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Whenever I think of the Sun’s influence on the Earth’s climate I think of the difference between relative and absolute numbers, and how they can provide completely different views of a situation.

Very often articles about the Sun’s effects on the Earth’s climate state that it must be small because variations in TSI (Total Solar Irradiance) takes place on the 0.1% level over the approximately 11-year solar cycle (measured over the last three cycles). This is very small so how can it have any influence, many argue, pointing out that considered this way the Sun is a very constant star.

Indeed, we call the most familiar measure of its output the solar constant – the electromagnetic flux density at the Sun-Earth distance. It is 1,361 Watts per sq metre. So 0.1% of this is 1.3 Watts per sq metre. When looked at in absolute terms this is not a little amount of energy. In fact it’s an enormous amount of energy, as has been pointed out by reputable sources in the past.

The solar constant isn’t constant. It varies from day to day due to the occurrence of sunspots and faculae, and throughout the year due to the changing distance to the Sun of the Earth’s orbit. In January it is 1,412 Watts per sq metre and in July 1,321 Watts per sq metre, a variation of 7%. Longer term variations than the solar cycle in TSI there must be, but estimates are very uncertain.

The climate forcing factor for CO2 is currently about 1.5 Watts per sq metre. The major difference between the two is that CO2 forcing is always positive and increasing whereas solar TSI forcing is cyclical. However, for the 3 – 4 years when the solar cycle is increasing in activity the solar climate forcing factor is comparable to the CO2 forcing factor, meaning that for a third of the time the positive forcing factor of CO2 is enhanced. It’s curious that this effect is not visible in the global temperature datasets.

I am also struck by the difference in outlook between climatologists who consider the sun, and solar physicists who consider climatology. Individual opinion may vary but broadly speaking solar physicists are more likely to see the sun as having a larger influence. Both sides agree however that solar influences can dominate over greenhouse gas effects in regional situations for perhaps a few decades. In some people’s considerations those regions can be quite widespread. Overall you don’t have to look far to see the range of opinion that exists concerning the Sun’s influence on climate.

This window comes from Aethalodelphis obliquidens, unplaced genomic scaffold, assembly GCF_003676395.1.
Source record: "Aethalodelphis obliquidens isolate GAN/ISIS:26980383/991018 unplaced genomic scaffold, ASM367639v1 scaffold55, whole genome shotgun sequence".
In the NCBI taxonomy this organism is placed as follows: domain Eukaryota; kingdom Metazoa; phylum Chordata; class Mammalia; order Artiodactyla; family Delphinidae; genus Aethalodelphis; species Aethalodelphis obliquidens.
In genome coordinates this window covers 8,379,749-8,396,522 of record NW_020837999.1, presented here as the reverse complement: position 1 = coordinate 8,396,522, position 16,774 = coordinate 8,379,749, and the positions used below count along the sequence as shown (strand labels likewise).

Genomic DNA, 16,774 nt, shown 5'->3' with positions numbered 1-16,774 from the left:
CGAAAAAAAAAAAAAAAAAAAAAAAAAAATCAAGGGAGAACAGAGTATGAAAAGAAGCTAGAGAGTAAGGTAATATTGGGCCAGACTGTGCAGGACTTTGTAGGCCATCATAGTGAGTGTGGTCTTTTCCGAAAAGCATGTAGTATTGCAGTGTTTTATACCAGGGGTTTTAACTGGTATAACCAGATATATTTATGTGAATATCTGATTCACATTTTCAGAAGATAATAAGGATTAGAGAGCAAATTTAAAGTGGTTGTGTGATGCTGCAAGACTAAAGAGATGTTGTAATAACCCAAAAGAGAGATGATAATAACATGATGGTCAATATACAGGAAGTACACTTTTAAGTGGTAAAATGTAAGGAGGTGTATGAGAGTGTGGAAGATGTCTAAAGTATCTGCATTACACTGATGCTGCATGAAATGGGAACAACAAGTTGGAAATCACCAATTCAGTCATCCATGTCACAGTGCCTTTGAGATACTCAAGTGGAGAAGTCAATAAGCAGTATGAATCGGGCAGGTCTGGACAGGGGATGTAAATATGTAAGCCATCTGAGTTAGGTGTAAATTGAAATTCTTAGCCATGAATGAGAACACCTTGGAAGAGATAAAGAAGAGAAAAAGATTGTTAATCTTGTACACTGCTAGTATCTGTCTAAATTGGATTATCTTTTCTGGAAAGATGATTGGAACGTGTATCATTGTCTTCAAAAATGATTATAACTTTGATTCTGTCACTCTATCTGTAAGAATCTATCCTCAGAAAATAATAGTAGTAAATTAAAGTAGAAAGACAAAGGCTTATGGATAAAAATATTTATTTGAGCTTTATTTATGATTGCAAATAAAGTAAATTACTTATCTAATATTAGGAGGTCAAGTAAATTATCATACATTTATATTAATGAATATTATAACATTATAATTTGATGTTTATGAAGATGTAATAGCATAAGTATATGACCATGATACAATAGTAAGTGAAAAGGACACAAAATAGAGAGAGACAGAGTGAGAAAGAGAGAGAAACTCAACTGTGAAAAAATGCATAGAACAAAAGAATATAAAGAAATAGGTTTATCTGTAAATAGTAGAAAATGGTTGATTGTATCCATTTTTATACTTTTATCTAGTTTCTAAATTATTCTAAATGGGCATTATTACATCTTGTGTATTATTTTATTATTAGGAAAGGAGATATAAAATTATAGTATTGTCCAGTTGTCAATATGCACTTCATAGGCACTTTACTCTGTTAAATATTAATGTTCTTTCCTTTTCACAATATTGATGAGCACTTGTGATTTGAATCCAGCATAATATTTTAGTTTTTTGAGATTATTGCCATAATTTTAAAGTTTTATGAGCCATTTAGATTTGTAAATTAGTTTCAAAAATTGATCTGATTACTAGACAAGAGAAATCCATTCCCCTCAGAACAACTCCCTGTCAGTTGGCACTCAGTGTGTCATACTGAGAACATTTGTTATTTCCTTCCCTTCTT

So when and how much is the Sun’s influence? Before the industrial era climate variations were obviously natural, so many consider climate changes being caused by solar variations combined with volcanic effects.

The IPCC says that the cutoff between natural and anthropogenic dominance is between 1960-80. It believes that after 1960 – 80 (a 0.4 deg C increase between 1980 – 2000) climate change is overwhelmingly due to CO2 and cannot be explained without it. Everything before that (a 0.5 deg C rise from 1880 – 1940) was down to the Sun and volcanoes. It has always surprised me the ease with which some scientists accepted the view that the sun had a dominant effect on the rise of global temperatures of 0.5 deg C in the first part of the 20th century, and no effect in the rise of 0.4 deg C in the later part of the century, indicating that the dominance of greenhouse gasses coincided with a cessation of solar effects!

The sitting of the 75-year long 17th century Maunder Minimum inside the longer Little Ice Age provides some evidence that changes in solar activity does have a climatic effect. Some scientists have tried to explain the Little Ice Age as due to a combination of low solar TSI and volcanic effects, though not very successfully in my opinion. One study (Shapiro, Astronomy and Astrophysics 2011) suggests a much larger increase in TSI since the Maunder Minimum, 6 Watts per sq Metre.

Many consider that TSI variations suggest that the solar influence on climate is at the 0.1 deg C level per decade. If this is applicable to the recent warming spell (the one that can’t be explained without anthropogenic effects remember) then it reduces its anthropogenic component. This is reduced even more by the possibility that natural variations in stratospheric water vapour might be responsible for a third of the warming between 1980 -2000. These two effects, leaving aside other decadal variations such as the ocean cycles, thus account for over half of the recent warming, something that is at odds with the IPCC’s assessment.

But there is a different strand of opinion. Some studies have suggested that the Sun’s changes in brightness over the past thousand years have had little effect on the Earth’s climate, although it leaves the door open to other routes of influence. One coauthor said: “Our results imply that, over the past century, climate change due to human influences must far outweigh the effects of changes in the Sun’s brightness. If this is so then the climb out of the Little Ice Age is difficult to explain.”

Given these uncertainties it is difficult to access the Sun’s influence on future climate change given the well-publicised downturn in its activity seen in the past decade.

The outcome of a recent paper tackling this question is rather obvious. Simple climate models projected, in this case, forward to 2090, will be dominated by greenhouse gas forcing which will be much larger than any diminution cause by the sun based on its TSI variations. No surprise there.

But will the Earth’s global temperature start to rise again after its 10-15 year standstill? Is the recent past a deviation from the long-term 0.2 deg C per decade average the IPCC predict? Will warming resume?

I have a feeling that the real world data as well as questions, parameters and opinions may change quite a bit long before 2090.